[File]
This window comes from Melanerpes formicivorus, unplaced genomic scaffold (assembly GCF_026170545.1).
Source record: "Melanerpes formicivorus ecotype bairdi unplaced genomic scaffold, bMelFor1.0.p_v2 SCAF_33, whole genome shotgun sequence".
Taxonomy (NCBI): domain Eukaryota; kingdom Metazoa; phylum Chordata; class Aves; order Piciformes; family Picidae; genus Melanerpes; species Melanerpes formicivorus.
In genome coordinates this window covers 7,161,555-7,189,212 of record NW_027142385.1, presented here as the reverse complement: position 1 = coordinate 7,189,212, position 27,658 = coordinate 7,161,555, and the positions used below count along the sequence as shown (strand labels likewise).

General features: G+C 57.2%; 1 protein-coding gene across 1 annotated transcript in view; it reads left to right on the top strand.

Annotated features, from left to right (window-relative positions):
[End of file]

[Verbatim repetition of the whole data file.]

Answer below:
This window comes from Melanerpes formicivorus, unplaced genomic scaffold (assembly GCF_026170545.1).
Source record: "Melanerpes formicivorus ecotype bairdi unplaced genomic scaffold, bMelFor1.0.p_v2 SCAF_33, whole genome shotgun sequence".
Taxonomy (NCBI): domain Eukaryota; kingdom Metazoa; phylum Chordata; class Aves; order Piciformes; family Picidae; genus Melanerpes; species Melanerpes formicivorus.
In genome coordinates this window covers 7,161,555-7,189,212 of record NW_027142385.1, presented here as the reverse complement: position 1 = coordinate 7,189,212, position 27,658 = coordinate 7,161,555, and the positions used below count along the sequence as shown (strand labels likewise).

General features: G+C 57.2%; 1 protein-coding gene across 1 annotated transcript in view; it reads left to right on the top strand.

Annotated features, from left to right (window-relative positions):